Tech entrepreneur and frequent Shark Tank guest Chris Sacca purportedly threw a fit when he was denied entry to a performance of the musical Hamilton earlier this week, because sometimes those tickets you get for a great deal on online turn out to be fake. Surprise!
According to The New York Post, Sacca and his wife, art director Crystal English, were told by a ticket-teller that they would not be allowed to attend a Thursday nigh production of Hamilton at the Richard Rodgers Theater after their tickets, which Sacca had purchased on StubHub, turned out to be counterfeit. In return, Sacca flew into a rage, which makes me wonder whether Sacca and my Jewish mother are actually the same person?
As The Post reported, Sacca had some words for the teller.
“Do you know who I am?” Sacca thundered repeatedly, according to an eyewitness, a Broadway theater worker who requested anonymity.
Truth: until writing this article, no, I didn’t know who you are, Chris Sacca. But then again, you can afford to buy tickets to Hamilton and I cannot, so you have that going for you.
“He was getting really angry at the ticket scanner,” the tipster said, and speaking in “a really condescending way. “He said he was a ‘shark’ on ‘Shark Tank’ and warned it wouldn’t be good if they couldn’t get in.”
I imagine the encounter looked a bit like this:
Sacca then went to the box office manager with his complaints; in turn, the manager also barred Sacca and his wife from seeing the show.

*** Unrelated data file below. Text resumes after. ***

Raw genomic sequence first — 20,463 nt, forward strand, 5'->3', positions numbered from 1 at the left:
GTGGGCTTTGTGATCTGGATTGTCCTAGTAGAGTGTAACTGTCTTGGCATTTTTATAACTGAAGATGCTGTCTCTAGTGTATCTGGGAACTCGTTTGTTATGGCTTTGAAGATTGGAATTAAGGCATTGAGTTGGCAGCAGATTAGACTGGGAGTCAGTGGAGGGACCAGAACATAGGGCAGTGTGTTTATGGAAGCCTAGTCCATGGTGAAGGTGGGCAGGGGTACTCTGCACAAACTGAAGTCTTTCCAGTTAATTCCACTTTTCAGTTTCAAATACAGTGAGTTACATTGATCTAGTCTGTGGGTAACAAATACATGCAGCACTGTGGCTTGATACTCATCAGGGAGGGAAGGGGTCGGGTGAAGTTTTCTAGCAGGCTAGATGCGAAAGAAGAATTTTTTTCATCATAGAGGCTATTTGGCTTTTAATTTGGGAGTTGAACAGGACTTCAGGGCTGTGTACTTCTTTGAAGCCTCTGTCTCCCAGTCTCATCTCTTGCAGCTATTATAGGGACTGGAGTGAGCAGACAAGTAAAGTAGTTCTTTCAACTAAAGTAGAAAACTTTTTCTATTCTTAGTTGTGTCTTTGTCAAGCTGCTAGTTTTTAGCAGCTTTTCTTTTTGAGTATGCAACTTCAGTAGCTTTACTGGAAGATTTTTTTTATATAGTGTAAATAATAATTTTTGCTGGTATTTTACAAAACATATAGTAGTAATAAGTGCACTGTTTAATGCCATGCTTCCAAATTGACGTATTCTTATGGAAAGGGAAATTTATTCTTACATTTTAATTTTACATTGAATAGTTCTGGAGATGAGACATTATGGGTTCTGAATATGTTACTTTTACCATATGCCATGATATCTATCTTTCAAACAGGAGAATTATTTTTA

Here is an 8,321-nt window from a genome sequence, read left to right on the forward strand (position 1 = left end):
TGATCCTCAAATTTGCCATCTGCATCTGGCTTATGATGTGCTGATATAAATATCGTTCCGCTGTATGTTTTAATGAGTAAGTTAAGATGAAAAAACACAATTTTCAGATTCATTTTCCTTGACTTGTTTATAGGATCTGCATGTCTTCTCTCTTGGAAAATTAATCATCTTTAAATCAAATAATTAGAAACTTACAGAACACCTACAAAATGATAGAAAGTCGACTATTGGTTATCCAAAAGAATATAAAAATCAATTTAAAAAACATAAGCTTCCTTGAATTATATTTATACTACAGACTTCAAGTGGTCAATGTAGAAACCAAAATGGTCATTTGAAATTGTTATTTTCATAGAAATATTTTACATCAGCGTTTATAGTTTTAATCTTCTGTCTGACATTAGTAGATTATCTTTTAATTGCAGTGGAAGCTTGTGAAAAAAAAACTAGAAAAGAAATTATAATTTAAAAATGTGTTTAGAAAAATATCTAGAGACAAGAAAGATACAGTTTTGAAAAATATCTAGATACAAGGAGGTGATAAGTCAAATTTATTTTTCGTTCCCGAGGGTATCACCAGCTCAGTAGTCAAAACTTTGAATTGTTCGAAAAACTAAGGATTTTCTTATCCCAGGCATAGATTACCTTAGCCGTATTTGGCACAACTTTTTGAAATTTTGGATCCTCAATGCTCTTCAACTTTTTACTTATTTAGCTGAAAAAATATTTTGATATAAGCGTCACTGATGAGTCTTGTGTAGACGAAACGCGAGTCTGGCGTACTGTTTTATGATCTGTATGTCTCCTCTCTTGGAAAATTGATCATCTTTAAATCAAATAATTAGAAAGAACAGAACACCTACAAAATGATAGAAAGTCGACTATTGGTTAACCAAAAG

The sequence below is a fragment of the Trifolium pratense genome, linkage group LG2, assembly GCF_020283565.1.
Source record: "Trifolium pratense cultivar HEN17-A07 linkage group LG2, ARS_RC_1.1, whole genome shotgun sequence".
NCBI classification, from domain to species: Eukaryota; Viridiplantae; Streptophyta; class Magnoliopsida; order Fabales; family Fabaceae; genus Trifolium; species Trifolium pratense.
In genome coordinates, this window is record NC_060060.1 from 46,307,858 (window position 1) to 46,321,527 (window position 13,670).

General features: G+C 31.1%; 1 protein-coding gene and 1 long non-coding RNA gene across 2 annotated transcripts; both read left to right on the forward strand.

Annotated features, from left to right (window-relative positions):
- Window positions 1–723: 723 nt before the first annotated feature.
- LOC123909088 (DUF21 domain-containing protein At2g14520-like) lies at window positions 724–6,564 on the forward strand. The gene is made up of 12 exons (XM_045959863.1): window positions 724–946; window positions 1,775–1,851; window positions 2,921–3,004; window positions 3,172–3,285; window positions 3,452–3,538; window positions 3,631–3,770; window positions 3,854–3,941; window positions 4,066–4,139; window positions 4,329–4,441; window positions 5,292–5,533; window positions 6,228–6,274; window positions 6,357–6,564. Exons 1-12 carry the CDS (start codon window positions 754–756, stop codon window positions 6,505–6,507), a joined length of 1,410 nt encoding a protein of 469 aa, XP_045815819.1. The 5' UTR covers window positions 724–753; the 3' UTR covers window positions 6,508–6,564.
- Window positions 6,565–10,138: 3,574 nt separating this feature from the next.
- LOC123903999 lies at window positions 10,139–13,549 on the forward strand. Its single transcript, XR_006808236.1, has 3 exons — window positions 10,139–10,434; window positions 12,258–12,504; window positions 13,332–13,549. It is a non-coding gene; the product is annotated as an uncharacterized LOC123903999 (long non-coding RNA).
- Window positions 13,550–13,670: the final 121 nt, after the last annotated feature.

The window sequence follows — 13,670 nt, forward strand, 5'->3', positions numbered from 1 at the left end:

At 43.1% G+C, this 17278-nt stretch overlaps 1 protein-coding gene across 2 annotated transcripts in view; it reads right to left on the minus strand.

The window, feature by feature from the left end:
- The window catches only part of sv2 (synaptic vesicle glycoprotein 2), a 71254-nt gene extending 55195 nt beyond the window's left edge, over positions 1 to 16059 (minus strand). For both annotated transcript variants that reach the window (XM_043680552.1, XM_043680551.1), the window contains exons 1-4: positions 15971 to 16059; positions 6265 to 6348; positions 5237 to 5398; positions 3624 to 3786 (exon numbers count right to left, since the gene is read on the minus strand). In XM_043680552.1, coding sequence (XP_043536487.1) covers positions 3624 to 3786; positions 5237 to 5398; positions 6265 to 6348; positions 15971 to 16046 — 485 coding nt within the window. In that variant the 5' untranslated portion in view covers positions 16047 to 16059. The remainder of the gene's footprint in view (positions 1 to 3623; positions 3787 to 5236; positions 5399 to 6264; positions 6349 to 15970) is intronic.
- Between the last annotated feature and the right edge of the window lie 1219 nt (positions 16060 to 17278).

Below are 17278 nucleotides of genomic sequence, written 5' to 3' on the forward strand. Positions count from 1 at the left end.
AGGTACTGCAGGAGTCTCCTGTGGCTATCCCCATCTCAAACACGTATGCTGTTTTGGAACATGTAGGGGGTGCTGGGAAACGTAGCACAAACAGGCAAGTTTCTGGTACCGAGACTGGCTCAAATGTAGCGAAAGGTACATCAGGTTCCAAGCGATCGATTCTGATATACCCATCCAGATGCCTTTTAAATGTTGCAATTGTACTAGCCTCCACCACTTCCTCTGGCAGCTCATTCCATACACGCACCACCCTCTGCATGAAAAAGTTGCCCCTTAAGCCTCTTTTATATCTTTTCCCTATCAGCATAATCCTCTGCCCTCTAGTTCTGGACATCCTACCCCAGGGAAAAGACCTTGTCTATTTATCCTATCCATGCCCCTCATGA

“He kept making a scene, saying how they had flown from California and it was his birthday,” the tipster told The Post. To be fair, my Jewish mom and also most people would probably be upset if placed in the same situation.
After leaving the theater, Sacca and English instead attended comedian Mike Birbiglia’s off-Broadway show Thank God for Jokes. Making sure to adhere to the rigorous strictures of FOMO, he informed the masses via Twitter that “[w]hile the rest of [us all] were waiting in line for Hamilton” he and English “broke ribs laughing w/ @birbigs.”
Life is so hard, guys.
Sacca then supposedly tweeted Hamilton composer Lin-Manuel Miranda.
“Cool if I drop by your place tonight? Any plan around 7:00?” he wrote, because passive-aggression doesn’t end after high school.
The tech billionaire then expressed his frustrations to StubHub, a company which is apparently responsible for everything wrong in this world.
“There isn’t any way to make it up,” tweeted Sacca, whose list of credentials include wearing cowboy shirts on a regular basis. “You keep ruining people’s experiences. It happens. Every. Single. Night.”
Since The Post broke the story, Sacca’s tweets to Manuel, StubHub, and the public at large have since been deleted.
Except for commentary, of course:
Contact the author at firstname.lastname@example.org.
Image via Getty.